Completed British 19th C, except portraits, British 20th C, except portraits, London: Artists and Subjects 15 Where is this conflagration, and what is on fire?

Topic: Subject or sitter

From the style of the buildings on the right, this gouache painting looks as though it is of either a very late 19th or early 20th century American incident and waterfront location (and presumably therefore by a US hand). Can anyone suggest where?

Pieter van der Merwe, Maritime Subjects, Entry reviewed by Art UK

Completed, Outcome

This discussion is now closed. The location could not be identified and the title remains as it is.

Thank you to everyone who contributed to the discussion. To anyone viewing this discussion for the first time, please see below for all the comments that led to this conclusion.


William Schupbach (Wellcome Collection) has commented, 'The painting is laid down on what looks to me like 19C or early 20C card. There is gum arabic (or similar) on the watercolour/gouache painting. On the verso of the mount, at the bottom, there is a faint inscription in pencil, in two lines, the lower of which appears to say something like Destruction of Westminster [...] and a price, possibly 3/-. Looks as if someone assumed it was the burning of the Houses of Parliament (being a well-known large building on a river that was to a large extent destroyed by fire). Any other ideas will be gratefully received. Images attached.'

It certainly looks like a waterfront warehouse fire (and not like other images of the 1834 destruction of old Westminster Palace) but the buildings look very 'un-London-like' including in comparison to Scott's image immediately above. I can barely see the backing-sheet inscription on-screen I'm afraid so we may not get further with that here.

Martin Hopkinson,

Washington Post 22 June 2014 article by Jonathan H Adler refers to many large USA river fires in American cities among them Cleveland, Detroit. Buffalo
and refers to an article by David and Richard Stradling in Environmental history July 2008, which might help in the case of Cleveland

Martin Hopkinson,

The Rouge River, Detroit seems a possibllity see The Metro Times article by Michael Jackman 'no city has fire flaming up in its history quite like Detroit' 29 October 2014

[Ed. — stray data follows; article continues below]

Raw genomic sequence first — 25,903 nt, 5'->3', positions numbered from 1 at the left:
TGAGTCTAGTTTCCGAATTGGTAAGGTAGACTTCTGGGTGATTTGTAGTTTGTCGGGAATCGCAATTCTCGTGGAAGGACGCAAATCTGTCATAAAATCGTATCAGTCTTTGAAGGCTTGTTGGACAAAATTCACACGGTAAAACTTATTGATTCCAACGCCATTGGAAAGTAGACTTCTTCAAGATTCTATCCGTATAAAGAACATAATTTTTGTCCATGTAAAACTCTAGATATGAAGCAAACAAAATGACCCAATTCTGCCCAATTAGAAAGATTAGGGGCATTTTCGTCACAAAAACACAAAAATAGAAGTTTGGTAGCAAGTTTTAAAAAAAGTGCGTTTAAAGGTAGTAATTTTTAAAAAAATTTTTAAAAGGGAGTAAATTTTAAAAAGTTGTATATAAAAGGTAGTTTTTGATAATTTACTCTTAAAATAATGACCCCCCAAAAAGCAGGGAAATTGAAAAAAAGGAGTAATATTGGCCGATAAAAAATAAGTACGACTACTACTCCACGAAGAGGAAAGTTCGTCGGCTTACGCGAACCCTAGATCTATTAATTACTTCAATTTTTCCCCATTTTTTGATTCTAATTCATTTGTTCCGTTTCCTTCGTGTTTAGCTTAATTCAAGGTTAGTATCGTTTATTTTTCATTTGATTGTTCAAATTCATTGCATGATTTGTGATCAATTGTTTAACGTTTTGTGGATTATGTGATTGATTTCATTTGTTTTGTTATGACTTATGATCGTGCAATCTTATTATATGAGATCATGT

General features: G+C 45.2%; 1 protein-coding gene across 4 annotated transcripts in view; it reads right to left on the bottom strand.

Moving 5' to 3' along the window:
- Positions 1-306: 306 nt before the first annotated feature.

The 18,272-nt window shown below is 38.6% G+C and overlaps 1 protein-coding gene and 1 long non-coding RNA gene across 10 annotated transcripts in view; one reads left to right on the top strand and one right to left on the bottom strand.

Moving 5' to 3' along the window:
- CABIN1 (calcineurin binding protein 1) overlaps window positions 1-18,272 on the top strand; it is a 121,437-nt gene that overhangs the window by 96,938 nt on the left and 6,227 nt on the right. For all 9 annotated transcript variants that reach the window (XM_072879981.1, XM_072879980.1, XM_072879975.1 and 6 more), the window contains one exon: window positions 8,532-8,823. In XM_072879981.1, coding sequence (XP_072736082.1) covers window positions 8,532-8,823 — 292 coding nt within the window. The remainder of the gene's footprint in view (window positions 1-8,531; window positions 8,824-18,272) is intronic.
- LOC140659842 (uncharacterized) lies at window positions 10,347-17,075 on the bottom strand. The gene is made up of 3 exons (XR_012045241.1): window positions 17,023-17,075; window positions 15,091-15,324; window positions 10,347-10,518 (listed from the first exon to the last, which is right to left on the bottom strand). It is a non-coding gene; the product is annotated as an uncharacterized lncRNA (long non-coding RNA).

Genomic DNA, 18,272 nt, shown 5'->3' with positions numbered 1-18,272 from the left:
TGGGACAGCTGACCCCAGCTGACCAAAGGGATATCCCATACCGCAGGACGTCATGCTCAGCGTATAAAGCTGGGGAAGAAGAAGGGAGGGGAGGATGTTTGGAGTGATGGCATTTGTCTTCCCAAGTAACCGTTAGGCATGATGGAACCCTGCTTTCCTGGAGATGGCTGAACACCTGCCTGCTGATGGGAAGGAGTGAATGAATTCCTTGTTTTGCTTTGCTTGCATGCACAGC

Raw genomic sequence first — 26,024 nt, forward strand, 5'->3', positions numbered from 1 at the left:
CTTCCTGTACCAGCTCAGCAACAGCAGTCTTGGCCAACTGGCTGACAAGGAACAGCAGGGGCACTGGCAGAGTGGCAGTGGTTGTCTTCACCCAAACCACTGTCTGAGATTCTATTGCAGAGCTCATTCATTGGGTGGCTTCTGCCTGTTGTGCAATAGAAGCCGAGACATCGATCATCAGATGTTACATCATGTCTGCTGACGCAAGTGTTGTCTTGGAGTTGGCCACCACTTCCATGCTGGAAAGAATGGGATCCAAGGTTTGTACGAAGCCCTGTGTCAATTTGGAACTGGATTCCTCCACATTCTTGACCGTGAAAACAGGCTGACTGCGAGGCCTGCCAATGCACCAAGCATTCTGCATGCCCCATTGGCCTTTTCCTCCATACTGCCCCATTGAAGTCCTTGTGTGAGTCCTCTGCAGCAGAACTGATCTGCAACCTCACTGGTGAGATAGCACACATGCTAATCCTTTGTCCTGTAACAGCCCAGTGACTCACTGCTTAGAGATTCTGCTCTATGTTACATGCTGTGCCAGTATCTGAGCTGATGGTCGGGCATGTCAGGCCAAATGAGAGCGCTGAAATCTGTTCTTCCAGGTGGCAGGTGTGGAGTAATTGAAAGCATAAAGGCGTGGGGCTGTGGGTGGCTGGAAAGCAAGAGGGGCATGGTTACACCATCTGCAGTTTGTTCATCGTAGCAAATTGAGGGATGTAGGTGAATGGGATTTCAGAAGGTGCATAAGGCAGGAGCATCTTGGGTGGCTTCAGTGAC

That in 1915 resulted in the burning of the Belle Isle Bridge

Martin Hopkinson,

in 1892 there was a large fire in Philadelphia on the Schuylkill River too

Mark Gray,

Suggest that the artist is intending to convey more than fire - and the Washington Arsenal explosion of 1864 comes to mind. The Arsenal explosion was newsworthy and significant enough to mark, the Arsenal was located on a waterfront with a long range of buildings of varying heights, and did seem to feature a sort of beach area (which may be the dark area on the right hand side.

Apologies if this is a wild goose chase, but it seemed worth pitching in the absence of data, provenance, location information or much else from the collection.

Bill Ellson,

Are we not falling into the trap of simply assuming that the painting is of an actual incident at a specific waterfront location?
Nobody has made any suggestions as to who the artist might be. Is there any unusual or idiosyncratic feature of the painting that if enlarged might help identify him, or her, which might help point to what the painting is meant to portray

Having originally asked the question, my view (no more) is that it is too literal in the plain structure of the burning building and quite specific in the design of the city towers (right) to be just an imaginative exercise. The spectacle clearly appealed but take away the fire and the waterfront building shown burning would not be of pictorial interest. Either the towers -which suggest USA - will eventually be identified (though not yet) or we will have to give up.

Without images of the American fires it is hard to make comparisons with ours. The Washington Arsenal was a very different building. This is is clearly riverside warehouses and I have some sympathy with Scott's suggestion that it is supposed to represent the Tooley Street 1861 fire. The buildings are comparable, and the building on the right may be supposed to be St Olave's church. At present this is my favoured recommendation.

If there is any title change, I think it would be safer to call it 'A waterfront warehouse on fire at night', with additional comment that it appears to be late 19th/ early 20th century and that the buildings suggest an American city. I see no resemblance to the Tooley Street area, or St Olave's and fear that would further misdirect.